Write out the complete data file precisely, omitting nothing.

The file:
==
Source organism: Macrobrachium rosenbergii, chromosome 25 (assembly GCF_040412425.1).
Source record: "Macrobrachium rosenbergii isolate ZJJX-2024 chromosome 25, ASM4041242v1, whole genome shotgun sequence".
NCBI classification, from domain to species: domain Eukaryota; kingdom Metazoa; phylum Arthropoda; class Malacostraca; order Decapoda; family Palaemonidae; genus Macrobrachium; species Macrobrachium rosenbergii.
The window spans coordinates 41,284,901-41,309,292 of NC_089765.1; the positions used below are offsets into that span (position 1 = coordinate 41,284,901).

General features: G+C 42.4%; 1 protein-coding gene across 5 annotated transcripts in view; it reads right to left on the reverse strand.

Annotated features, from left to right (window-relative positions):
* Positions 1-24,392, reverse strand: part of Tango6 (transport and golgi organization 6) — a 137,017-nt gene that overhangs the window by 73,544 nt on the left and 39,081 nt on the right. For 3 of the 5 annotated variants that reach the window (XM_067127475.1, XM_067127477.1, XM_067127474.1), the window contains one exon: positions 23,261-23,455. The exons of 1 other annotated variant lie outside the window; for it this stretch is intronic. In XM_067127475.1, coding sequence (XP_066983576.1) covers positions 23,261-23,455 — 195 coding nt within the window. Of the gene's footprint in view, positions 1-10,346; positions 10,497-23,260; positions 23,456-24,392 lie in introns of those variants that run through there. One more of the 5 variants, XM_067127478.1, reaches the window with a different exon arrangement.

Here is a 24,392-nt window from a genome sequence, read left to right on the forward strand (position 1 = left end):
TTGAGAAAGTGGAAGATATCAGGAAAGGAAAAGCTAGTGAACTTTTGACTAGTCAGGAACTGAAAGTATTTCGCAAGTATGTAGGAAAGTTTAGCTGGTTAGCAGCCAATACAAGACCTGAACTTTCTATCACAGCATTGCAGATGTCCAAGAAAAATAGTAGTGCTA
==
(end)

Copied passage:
Source organism: Macrobrachium rosenbergii, chromosome 25 (assembly GCF_040412425.1).
Source record: "Macrobrachium rosenbergii isolate ZJJX-2024 chromosome 25, ASM4041242v1, whole genome shotgun sequence".
NCBI classification, from domain to species: domain Eukaryota; kingdom Metazoa; phylum Arthropoda; class Malacostraca; order Decapoda; family Palaemonidae; genus Macrobrachium; species Macrobrachium rosenbergii.
The window spans coordinates 41,284,901-41,309,292 of NC_089765.1; the positions used below are offsets into that span (position 1 = coordinate 41,284,901).

General features: G+C 42.4%; 1 protein-coding gene across 5 annotated transcripts in view; it reads right to left on the reverse strand.

Annotated features, from left to right (window-relative positions):
* Positions 1-24,392, reverse strand: part of Tango6 (transport and golgi organization 6) — a 137,017-nt gene that overhangs the window by 73,544 nt on the left and 39,081 nt on the right. For 3 of the 5 annotated variants that reach the window (XM_067127475.1, XM_067127477.1, XM_067127474.1), the window contains one exon: positions 23,261-23,455. The exons of 1 other annotated variant lie outside the window; for it this stretch is intronic. In XM_067127475.1, coding sequence (XP_066983576.1) covers positions 23,261-23,455 — 195 coding nt within the window. Of the gene's footprint in view, positions 1-10,346; positions 10,497-23,260; positions 23,456-24,392 lie in introns of those variants that run through there. One more of the 5 variants, XM_067127478.1, reaches the window with a different exon arrangement.

Here is a 24,392-nt window from a genome sequence, read left to right on the forward strand (position 1 = left end):
TTGAGAAAGTGGAAGATATCAGGAAAGGAAAAGCTAGTGAACTTTTGACTAGTCAGGAACTGAAAGTATTTCGCAAGTATGTAGGAAAGTTTAGCTGGTTAGCAGCCAATACAAGACCTGAACTTTCTATCACAGCATTGCAGATGTCCAAGAAAAATAGTAGTGCTA